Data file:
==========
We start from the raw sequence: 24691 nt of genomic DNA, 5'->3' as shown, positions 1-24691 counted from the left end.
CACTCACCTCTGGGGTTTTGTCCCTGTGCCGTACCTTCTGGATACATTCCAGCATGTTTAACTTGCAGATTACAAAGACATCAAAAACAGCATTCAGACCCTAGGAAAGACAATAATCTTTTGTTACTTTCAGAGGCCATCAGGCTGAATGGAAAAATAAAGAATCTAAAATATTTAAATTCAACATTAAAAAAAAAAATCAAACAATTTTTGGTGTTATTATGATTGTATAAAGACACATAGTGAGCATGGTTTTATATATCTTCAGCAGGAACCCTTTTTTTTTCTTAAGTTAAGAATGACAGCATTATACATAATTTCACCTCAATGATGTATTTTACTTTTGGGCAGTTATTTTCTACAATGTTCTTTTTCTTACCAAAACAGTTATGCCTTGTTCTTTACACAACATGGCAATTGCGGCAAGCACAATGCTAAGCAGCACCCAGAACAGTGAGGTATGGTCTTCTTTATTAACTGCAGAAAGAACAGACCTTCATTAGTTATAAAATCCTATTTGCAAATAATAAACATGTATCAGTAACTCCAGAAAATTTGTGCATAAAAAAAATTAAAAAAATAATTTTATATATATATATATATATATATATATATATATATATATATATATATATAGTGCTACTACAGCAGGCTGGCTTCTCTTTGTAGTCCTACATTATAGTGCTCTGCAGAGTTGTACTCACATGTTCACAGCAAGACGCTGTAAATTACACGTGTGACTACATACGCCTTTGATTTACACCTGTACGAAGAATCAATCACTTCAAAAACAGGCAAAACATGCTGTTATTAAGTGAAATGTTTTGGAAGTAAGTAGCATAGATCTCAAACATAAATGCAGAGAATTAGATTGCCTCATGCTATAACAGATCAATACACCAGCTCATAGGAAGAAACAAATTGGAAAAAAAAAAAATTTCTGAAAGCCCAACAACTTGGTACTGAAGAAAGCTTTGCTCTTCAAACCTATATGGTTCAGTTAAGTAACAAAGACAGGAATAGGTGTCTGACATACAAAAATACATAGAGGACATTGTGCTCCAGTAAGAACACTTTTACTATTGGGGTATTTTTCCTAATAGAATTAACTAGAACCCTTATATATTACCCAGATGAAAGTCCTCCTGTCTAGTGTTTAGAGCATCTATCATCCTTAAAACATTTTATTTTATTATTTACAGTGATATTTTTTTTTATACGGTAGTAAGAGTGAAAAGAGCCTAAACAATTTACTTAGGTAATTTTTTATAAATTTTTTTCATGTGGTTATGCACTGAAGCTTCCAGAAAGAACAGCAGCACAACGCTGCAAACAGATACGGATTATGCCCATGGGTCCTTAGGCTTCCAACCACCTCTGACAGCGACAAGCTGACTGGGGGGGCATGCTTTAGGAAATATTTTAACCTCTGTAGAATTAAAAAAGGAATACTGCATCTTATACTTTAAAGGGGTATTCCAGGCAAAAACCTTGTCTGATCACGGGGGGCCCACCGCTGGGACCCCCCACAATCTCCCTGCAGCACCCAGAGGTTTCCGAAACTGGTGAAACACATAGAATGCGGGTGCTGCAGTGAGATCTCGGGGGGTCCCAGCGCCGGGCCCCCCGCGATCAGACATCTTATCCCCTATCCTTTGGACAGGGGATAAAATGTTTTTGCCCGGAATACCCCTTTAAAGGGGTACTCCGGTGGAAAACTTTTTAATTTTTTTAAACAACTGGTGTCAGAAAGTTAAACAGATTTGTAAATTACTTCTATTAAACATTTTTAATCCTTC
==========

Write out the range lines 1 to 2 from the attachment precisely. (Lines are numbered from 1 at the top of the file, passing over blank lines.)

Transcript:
We start from the raw sequence: 24691 nt of genomic DNA, 5'->3' as shown, positions 1-24691 counted from the left end.
CACTCACCTCTGGGGTTTTGTCCCTGTGCCGTACCTTCTGGATACATTCCAGCATGTTTAACTTGCAGATTACAAAGACATCAAAAACAGCATTCAGACCCTAGGAAAGACAATAATCTTTTGTTACTTTCAGAGGCCATCAGGCTGAATGGAAAAATAAAGAATCTAAAATATTTAAATTCAACATTAAAAAAAAAAATCAAACAATTTTTGGTGTTATTATGATTGTATAAAGACACATAGTGAGCATGGTTTTATATATCTTCAGCAGGAACCCTTTTTTTTTCTTAAGTTAAGAATGACAGCATTATACATAATTTCACCTCAATGATGTATTTTACTTTTGGGCAGTTATTTTCTACAATGTTCTTTTTCTTACCAAAACAGTTATGCCTTGTTCTTTACACAACATGGCAATTGCGGCAAGCACAATGCTAAGCAGCACCCAGAACAGTGAGGTATGGTCTTCTTTATTAACTGCAGAAAGAACAGACCTTCATTAGTTATAAAATCCTATTTGCAAATAATAAACATGTATCAGTAACTCCAGAAAATTTGTGCATAAAAAAAATTAAAAAAATAATTTTATATATATATATATATATATATATATATATATATATATATATATATATAGTGCTACTACAGCAGGCTGGCTTCTCTTTGTAGTCCTACATTATAGTGCTCTGCAGAGTTGTACTCACATGTTCACAGCAAGACGCTGTAAATTACACGTGTGACTACATACGCCTTTGATTTACACCTGTACGAAGAATCAATCACTTCAAAAACAGGCAAAACATGCTGTTATTAAGTGAAATGTTTTGGAAGTAAGTAGCATAGATCTCAAACATAAATGCAGAGAATTAGATTGCCTCATGCTATAACAGATCAATACACCAGCTCATAGGAAGAAACAAATTGGAAAAAAAAAAAATTTCTGAAAGCCCAACAACTTGGTACTGAAGAAAGCTTTGCTCTTCAAACCTATATGGTTCAGTTAAGTAACAAAGACAGGAATAGGTGTCTGACATACAAAAATACATAGAGGACATTGTGCTCCAGTAAGAACACTTTTACTATTGGGGTATTTTTCCTAATAGAATTAACTAGAACCCTTATATATTACCCAGATGAAAGTCCTCCTGTCTAGTGTTTAGAGCATCTATCATCCTTAAAACATTTTATTTTATTATTTACAGTGATATTTTTTTTTATACGGTAGTAAGAGTGAAAAGAGCCTAAACAATTTACTTAGGTAATTTTTTATAAATTTTTTTCATGTGGTTATGCACTGAAGCTTCCAGAAAGAACAGCAGCACAACGCTGCAAACAGATACGGATTATGCCCATGGGTCCTTAGGCTTCCAACCACCTCTGACAGCGACAAGCTGACTGGGGGGGCATGCTTTAGGAAATATTTTAACCTCTGTAGAATTAAAAAAGGAATACTGCATCTTATACTTTAAAGGGGTATTCCAGGCAAAAACCTTGTCTGATCACGGGGGGCCCACCGCTGGGACCCCCCACAATCTCCCTGCAGCACCCAGAGGTTTCCGAAACTGGTGAAACACATAGAATGCGGGTGCTGCAGTGAGATCTCGGGGGGTCCCAGCGCCGGGCCCCCCGCGATCAGACATCTTATCCCCTATCCTTTGGACAGGGGATAAAATGTTTTTGCCCGGAATACCCCTTTAAAGGGGTACTCCGGTGGAAAACTTTTTAATTTTTTTAAACAACTGGTGTCAGAAAGTTAAACAGATTTGTAAATTACTTCTATTAAACATTTTTAATCCTTC